photo source: Pixabay
source: ASPCA

What You Need to Know About the Long-term Effects of Pet Obesity

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Did you know you may be literally killing your pet with kindness? That’s right, those daily treats you give your pet may give the illusion that all is well, but the reality is that the extra treats and the resulting extra weight are causing lasting damage to your pet’s internal organs, bones, and joints — some of which can never be remedied even with a change in diet and exercise.

Worried yet? According to veterinarians across the U.S., more obese pets than ever are showing up in their clinics and the trend does not appear to be slowing. It is not surprising that excess weight can take as much of a toll on an animal’s body as it does on a human’s body. While some of the effects of obesity can be reversed through attentive diet changes and increased physical activity, there is some damage that can only be mitigated by the change of habits. Some damage will remain for life, and the longer the excess weight is on the body, the more severe the damage to the body will be.

Research is the first step toward making the changes that will grant you and your pet longer lives in which you can enjoy each other’s company. Here then, are some ways to identify whether your pet is overweight or obese, along with a few beginning steps on how to reverse the damage before it’s too late.

What Kinds of Changes Should You Look Out For?

Many pet owners will not notice their dog or cat has been gradually putting on extra weight until the animal starts slowing down significantly. More often it is the animal’s regular groomer or veterinarian that will notice your pet’s physical changes. To do a check on your pet, feel around its midsection while your pet is standing. The ribs and spine should be easy to feel, and on most pets there should be a tucked in, or slight hourglass shape to the waist. If you cannot easily feel your dog or cat’s ribs or spine, and the tucked-in waist has thickened considerably enough to give the animal a more tubular shape, it is time for you to consult with your veterinarian about a weight loss regimen for your pet.

What Harm Can a Few Pounds Do?

According to recent findings by the Association for Pet Obesity Prevention (APOP), more than 45 percent of dogs and 58 percent of cats can be classified as overweight or obese. A gain of even a pound or two of additional fat on some dogs and cats can place significant stress on the body.

Some of the conditions that can occur as a result of excess weight are:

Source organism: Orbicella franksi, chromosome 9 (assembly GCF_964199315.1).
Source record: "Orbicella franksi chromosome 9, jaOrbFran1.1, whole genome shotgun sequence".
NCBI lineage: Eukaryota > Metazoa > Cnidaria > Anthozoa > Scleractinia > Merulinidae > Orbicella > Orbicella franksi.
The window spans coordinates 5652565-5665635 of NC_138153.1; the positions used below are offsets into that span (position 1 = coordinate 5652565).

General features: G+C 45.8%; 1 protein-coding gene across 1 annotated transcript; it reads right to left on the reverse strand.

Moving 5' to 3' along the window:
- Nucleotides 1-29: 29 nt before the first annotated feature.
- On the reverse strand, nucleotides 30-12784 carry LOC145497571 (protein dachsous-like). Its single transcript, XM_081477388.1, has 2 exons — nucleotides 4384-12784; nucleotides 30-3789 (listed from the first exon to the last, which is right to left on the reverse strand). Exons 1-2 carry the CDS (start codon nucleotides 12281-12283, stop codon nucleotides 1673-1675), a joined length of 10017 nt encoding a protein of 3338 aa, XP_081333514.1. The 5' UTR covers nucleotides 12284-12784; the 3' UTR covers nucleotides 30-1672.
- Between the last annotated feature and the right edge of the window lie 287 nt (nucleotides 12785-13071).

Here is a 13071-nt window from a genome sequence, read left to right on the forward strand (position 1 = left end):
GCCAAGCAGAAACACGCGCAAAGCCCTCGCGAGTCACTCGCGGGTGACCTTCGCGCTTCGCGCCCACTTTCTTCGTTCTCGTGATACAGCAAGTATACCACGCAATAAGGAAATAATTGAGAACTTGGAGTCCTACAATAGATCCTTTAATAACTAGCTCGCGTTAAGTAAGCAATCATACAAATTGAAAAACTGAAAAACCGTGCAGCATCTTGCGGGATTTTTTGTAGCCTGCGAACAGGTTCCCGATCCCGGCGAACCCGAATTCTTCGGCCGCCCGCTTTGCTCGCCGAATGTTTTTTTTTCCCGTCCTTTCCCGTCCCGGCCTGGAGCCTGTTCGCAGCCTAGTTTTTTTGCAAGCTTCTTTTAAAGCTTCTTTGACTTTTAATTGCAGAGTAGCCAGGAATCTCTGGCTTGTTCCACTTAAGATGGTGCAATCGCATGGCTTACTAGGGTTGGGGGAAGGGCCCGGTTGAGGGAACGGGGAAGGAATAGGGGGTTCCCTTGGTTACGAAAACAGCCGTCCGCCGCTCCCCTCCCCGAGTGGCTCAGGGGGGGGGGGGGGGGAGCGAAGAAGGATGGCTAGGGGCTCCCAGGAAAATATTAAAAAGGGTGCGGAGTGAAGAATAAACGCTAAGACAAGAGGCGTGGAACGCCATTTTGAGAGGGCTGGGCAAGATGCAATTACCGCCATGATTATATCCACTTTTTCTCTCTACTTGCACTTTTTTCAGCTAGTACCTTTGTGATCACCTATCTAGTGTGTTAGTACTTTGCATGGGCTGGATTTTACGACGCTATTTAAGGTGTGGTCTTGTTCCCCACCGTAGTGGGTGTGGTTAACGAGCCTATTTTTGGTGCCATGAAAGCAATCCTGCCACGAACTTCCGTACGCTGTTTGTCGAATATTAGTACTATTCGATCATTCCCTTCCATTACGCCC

– Exercise intolerance, decreased stamina
– Respiratory compromise (breathing difficulty)
– Heat intolerance
– Hypertension (high blood pressure)
– Diabetes or insulin resistance
– Liver disease or dysfunction
– Osteoarthritis (lameness)
– Increased surgical/anesthetic risk
– Lowered immune system function
– Increased risk of developing malignant tumors (cancer)

What Can Be Done to Alleviate the Damage?

In many cultures, the sharing of food is regarded as a loving gesture, but the most loving thing you can do for your overweight pet is to put it on a diet. This is the only way to ensure that your pet will have the best opportunity for a life that is full of activity and good health. Besides, there are lots of healthy treats available, and lots of loving gestures you can share with your pet without worrying about them leading to weight gain. Talk to your veterinarian about a good reduced-calorie food and exercise plan that will specifically benefit your pet’s age, weight and breed, and you will be on your way to getting your pet on the road to recovery before it is too late.

photo source: Pixabay

source: Pixabay

 

 

What’s Are the Most Common Household Toxins for Pets?

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As a pet owner, you want to keep your furry friend safe and healthy, but your pet’s curious nature can sometimes get him into trouble. Animals investigate the world with their mouths and can accidentally ingest poisonous substances.

The American Society for the Prevention of Cruelty to Animals (ASPCA) Animal Poison Control Center is open 24 hours a day, 365 days a year, to advise pet owners about potential pet toxicities. To help you take precautions and ensure your pet stays safe, the ASPCA has compiled a list of the most-frequent offenders, many of which can likely be found in and around your home.

Pets and over-the-counter medications

ADHD medications, antidepressants, and heart medications were most commonly ingested by pets, although your pet can suffer significant side effects from any human medication he eats. Keep all medications, both prescription and over the counter, safely stored inside a medicine cabinet or cupboard or up high where your pet cannot reach them, and ask all your visitors to do the same.

What foods are toxic to pets?

Many foods that are safe for people can be deadly to pets. Keep the following toxic foods away from your beloved companion:

– Chocolate
– Xylitol (often found in sugar-free gum)
– Macadamia nuts
– Grapes and raisins
– Onions
– Garlic
– Alcohol
– Caffeinated drinks
– Raw yeast dough
– Raw or undercooked meat

Never leave food where your pet can reach it, and keep pets out of the kitchen when children are eating to prevent them from gobbling up dropped food.

What about prescription veterinary products?

Prescription animal medications are often flavored to increase palatability, so pets may mistake them for treats and eat more than prescribed. Inquisitive pets may even eat pills that aren’t flavored, so keep all medications out of your pet’s reach. Remember, animals can chew through plastic bottles, so child-proof may not mean pet-proof.